Studies reveal that there is a connection between alcohol consumption and genetics that can lead to certain brain disorders such as dementia, Alzheimer’s, Parkinson’s, and more. However, finding whether alcohol is the direct source of onset, or whether it is influenced more by our genes depends on varying factors.
Some drink and never experience any complications within the brain, while others drink and develop brain disorders. We know that drinking damages our brain but to what extent can alcohol have an effect on the long term health of our brains?
There Is Certainly a Link Between Brain Diseases and Alcohol Consumption
Alcohol abuse over a long period of time can cause brain damage. When we drink, the blood vessels in our brains swell, which in turn creates headaches, causing what is known as a hangover.
In addition, alcohol affects the frontal lobes which are responsible for thought, memory, and judgment. Over time, this leads to brain damage which can lead to Alzheimer’s, dementia, and a number of other brain-related diseases. However, trying to find a definitive answer as to if alcohol is the direct culprit can be tricky, to say the least.
Level of Risk Factors (Alcohol)
- Moderate drinking is less likely to have a substantial impact on the brain or development of dementia (long term).
- Binge drinking, or if you consume more than 3 drinks on a regular basis, you are at more risk. However, while binge drinking causes higher risk, there are many other factors to consider when determining what kind of impact alcohol will have on the brain.
- Dependency: The highest risk factor is if a person has become dependent on alcohol. This includes high consumption and blackouts repeated over a period of time. Studies show that this level of drinking can cause irreversible damage to the brain including destroying neurons, cells, and causing shrinkage.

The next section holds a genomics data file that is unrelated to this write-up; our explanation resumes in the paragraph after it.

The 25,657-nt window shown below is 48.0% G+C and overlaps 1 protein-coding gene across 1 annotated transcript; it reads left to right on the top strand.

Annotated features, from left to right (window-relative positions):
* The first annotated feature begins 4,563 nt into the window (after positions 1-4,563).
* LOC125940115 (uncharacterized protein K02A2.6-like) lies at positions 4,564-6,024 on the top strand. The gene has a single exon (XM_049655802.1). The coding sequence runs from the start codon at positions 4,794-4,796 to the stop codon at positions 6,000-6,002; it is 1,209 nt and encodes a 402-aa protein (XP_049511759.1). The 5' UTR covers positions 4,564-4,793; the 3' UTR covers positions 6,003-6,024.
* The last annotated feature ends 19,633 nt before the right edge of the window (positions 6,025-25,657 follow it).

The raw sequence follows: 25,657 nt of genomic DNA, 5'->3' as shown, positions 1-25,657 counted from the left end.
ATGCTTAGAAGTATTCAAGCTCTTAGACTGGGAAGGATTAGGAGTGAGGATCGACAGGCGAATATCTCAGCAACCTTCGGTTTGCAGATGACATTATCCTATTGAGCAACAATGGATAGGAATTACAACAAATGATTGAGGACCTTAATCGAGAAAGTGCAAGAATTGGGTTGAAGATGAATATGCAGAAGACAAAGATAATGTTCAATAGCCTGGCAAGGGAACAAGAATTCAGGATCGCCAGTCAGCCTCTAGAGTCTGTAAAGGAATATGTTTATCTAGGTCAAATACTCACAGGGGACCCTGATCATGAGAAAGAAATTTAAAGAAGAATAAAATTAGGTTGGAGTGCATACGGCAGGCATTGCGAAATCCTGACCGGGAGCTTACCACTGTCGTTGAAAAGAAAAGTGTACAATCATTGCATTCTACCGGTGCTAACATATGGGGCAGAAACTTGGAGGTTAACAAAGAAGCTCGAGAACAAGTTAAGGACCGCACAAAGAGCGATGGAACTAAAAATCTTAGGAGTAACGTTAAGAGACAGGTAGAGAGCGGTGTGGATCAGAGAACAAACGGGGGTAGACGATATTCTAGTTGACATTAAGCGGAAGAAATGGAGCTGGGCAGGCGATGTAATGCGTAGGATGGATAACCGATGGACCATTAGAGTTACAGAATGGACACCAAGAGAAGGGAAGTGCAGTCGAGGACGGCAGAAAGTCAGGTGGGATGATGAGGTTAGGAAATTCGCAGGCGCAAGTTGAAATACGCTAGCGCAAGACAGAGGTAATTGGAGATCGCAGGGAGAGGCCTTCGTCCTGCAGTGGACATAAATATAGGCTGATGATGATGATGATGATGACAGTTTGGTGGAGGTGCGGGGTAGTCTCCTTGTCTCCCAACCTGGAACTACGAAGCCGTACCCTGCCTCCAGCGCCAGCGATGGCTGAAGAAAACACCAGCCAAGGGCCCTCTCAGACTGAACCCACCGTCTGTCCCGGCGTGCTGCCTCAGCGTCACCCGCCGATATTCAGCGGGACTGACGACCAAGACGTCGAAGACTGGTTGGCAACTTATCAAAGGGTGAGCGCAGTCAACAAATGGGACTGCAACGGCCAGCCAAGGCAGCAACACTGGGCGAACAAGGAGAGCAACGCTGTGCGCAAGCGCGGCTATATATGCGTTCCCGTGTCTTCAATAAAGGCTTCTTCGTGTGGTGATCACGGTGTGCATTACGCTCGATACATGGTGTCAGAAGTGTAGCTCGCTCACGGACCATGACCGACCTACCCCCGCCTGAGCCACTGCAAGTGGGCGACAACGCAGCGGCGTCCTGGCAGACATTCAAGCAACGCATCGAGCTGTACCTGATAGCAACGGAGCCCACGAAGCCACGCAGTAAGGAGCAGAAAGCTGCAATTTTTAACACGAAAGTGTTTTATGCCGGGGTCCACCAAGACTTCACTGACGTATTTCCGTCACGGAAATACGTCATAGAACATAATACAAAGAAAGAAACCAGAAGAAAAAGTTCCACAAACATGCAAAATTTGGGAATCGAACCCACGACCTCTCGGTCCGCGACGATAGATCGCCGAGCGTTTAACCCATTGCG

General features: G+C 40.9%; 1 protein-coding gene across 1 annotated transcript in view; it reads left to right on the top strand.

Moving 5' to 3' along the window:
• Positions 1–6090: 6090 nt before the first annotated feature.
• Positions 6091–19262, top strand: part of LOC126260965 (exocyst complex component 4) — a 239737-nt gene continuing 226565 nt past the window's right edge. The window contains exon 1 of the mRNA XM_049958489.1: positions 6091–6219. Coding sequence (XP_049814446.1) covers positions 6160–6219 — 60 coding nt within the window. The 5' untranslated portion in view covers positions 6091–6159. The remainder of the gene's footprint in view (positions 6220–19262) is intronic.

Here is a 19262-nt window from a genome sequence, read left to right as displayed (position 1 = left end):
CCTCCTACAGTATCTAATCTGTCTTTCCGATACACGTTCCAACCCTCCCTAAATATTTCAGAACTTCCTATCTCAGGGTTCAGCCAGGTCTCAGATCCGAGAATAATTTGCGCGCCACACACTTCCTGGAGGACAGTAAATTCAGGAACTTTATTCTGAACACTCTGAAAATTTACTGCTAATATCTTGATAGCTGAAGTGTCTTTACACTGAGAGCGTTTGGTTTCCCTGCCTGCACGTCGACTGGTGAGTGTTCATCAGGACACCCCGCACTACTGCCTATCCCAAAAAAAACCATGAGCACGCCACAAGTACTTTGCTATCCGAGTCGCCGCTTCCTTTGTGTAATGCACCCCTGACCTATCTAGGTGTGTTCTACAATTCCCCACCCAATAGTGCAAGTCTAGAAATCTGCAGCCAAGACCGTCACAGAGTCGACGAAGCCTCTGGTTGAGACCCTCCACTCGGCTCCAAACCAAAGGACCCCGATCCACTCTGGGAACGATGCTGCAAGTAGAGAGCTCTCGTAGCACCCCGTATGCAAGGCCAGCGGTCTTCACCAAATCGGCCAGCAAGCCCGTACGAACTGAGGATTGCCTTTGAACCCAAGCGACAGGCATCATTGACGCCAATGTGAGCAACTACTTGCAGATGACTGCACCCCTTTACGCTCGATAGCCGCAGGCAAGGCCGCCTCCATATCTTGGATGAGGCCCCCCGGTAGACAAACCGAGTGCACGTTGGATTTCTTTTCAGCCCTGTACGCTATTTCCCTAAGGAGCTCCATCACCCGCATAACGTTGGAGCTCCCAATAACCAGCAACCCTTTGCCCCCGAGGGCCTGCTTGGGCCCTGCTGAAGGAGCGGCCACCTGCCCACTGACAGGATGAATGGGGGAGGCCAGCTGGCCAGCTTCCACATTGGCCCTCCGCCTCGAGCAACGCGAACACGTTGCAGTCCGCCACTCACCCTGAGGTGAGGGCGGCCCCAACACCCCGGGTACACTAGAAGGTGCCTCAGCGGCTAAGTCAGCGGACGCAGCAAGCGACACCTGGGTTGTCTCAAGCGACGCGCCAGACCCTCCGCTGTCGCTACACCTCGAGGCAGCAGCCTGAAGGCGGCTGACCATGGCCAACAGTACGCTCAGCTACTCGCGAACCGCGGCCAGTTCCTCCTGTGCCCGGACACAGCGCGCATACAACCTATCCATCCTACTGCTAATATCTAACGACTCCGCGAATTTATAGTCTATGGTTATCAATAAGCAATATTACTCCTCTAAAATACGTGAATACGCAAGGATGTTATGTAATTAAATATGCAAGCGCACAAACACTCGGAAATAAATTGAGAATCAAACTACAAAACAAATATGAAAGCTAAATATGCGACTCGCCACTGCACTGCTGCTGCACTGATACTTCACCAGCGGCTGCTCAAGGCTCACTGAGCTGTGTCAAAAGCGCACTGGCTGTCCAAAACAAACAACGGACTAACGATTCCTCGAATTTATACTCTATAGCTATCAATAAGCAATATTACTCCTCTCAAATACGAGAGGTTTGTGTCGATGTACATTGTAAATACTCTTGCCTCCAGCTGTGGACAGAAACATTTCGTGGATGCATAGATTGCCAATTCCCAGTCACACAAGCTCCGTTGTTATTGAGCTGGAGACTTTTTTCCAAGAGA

- Is genetics the missing link? The idea of alcohol-related brain disease might hinge on our genetics. Our genes tell us a lot about ourselves, they lend insight as to whether we will have blue or brown eyes if we will embody certain traits, and whether or not we are prone/likely to develop certain diseases.
- Predisposition: The effects of alcohol vary from person to person. If your family has a history of dementia you might be predisposed to certain brain diseases yourself and therefore wouldn’t want to drink alcohol. Studies have shown that in a patient predisposed to said disease, alcohol increased their risk up to 50 percent.
- Lottery: Genetics is also a lottery and the outcomes are based upon whether or not certain things we do to our bodies, like what we eat or drink, if we smoke, etc., will mutate our genes to develop the said disorder. This is why between two siblings one can have dementia and the other one won’t.
Pre-Existing Brain Disease
These risks are close to the risks of being predisposed. However, if you are already suffering from a brain disorder, you do not want to drink at all. Think of this as a double negative. We know that alcohol affects the brain negatively and there is no scenario to suggest otherwise, therefore drinking will further perpetuate the advancement of any disorder.
Err on the Side of Caution
- DNA: You always want to take everything seriously by educating yourself about your family history. You might even want to take a DNA test to further explore your family’s health history.
- Honesty: You also always want to exhibit honesty by monitoring your habits to assess whether or not you are drinking too much. Have you seen another family member struggle with a brain disease? In being honest, you can then begin to make better choices.
- Treatment: If you find that you are at a point where exercising control is no longer an option, it is time to seek help. The sooner you act, the more damage you can prevent.
So, Do Genetics and Alcohol Cause Brain Disease?
Studies support that the answer points closer to yes. Alcohol is a damaging toxin that not only causes harm to the brain but irreversible damage, too. Genes, as mentioned, are a lottery, though, our choices and habits can greatly influence how genes mutate. It all comes down to educating yourself and practicing moderation, or better yet, abstinence.
Since science keeps evolving, so should our practices. True Recovery believes in a cause that is backed with the best information available. If you think that you might have an early onset disease because of substance abuse, seek help. For more questions regarding your mental wellbeing please call us at (866) 399-6528